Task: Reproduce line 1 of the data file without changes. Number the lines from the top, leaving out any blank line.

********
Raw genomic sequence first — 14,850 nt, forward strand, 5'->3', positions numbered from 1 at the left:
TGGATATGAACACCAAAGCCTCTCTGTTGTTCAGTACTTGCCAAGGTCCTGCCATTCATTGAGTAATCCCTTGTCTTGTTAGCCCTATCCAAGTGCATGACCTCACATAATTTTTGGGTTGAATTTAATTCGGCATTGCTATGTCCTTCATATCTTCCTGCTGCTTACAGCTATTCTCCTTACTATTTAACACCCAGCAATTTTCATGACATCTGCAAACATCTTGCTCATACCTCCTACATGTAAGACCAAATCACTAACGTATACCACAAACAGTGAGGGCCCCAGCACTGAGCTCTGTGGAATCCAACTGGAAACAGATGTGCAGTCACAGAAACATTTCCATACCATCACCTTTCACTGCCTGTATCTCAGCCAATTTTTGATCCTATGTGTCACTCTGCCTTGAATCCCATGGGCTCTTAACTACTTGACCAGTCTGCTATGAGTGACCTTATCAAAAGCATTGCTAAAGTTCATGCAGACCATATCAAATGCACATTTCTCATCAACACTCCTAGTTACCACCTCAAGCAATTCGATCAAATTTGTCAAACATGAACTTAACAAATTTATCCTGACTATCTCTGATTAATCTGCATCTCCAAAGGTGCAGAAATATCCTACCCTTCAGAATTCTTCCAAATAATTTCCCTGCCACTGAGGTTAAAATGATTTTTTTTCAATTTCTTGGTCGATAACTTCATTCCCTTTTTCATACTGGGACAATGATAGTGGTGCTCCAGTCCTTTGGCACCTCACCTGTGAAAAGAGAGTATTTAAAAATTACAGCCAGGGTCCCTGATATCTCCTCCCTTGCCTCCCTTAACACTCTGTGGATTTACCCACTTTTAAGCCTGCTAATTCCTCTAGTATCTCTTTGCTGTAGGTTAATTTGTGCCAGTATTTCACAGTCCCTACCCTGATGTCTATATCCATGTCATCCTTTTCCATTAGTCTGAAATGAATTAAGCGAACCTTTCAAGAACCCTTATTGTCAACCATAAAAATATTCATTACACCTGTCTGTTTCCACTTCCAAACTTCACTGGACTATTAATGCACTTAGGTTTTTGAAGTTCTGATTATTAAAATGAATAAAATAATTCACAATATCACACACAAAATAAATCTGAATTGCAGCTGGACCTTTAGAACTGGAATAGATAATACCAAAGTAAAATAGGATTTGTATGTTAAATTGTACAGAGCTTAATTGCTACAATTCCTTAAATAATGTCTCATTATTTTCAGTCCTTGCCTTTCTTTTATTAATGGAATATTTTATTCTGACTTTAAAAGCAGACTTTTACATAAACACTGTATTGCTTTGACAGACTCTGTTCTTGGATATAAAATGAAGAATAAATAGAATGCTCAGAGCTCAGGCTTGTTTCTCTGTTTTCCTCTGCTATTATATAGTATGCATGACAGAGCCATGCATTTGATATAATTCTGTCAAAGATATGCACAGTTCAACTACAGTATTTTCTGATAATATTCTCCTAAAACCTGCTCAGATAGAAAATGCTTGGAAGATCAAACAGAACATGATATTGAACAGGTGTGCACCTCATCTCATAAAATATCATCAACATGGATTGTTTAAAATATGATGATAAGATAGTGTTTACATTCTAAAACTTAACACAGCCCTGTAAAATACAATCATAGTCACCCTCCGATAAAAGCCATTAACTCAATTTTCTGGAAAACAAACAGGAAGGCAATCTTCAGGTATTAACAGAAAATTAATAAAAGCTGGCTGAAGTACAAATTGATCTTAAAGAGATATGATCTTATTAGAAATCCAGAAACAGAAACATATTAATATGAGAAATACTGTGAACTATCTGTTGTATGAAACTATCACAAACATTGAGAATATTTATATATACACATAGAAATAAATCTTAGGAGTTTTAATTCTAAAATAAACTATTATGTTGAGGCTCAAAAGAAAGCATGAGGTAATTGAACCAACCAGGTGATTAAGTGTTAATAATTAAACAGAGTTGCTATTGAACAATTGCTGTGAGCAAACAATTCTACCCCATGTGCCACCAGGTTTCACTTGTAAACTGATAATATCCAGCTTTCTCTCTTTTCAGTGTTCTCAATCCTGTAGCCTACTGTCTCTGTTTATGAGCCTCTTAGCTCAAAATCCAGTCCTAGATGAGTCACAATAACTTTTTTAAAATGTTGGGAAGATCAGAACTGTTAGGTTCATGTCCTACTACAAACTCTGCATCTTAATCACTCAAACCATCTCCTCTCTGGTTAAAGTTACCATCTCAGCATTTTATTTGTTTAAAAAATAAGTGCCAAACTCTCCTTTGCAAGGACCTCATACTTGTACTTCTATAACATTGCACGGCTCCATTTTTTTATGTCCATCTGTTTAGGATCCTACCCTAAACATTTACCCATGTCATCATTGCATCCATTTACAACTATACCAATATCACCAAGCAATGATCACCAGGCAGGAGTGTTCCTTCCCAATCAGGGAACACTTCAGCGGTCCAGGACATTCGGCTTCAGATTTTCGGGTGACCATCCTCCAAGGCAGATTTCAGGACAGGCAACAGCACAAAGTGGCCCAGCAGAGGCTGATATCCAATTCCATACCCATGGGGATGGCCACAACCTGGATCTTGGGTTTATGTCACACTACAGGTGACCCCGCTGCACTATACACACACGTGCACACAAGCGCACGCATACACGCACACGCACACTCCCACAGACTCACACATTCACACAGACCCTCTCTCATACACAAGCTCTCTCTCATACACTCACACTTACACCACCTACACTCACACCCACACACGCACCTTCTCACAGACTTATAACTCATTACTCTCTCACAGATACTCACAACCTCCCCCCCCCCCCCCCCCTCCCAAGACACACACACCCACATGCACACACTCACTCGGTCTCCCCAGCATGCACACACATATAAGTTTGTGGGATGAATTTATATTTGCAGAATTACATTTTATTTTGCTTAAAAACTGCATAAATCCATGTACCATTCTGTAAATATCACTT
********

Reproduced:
Raw genomic sequence first — 14,850 nt, forward strand, 5'->3', positions numbered from 1 at the left: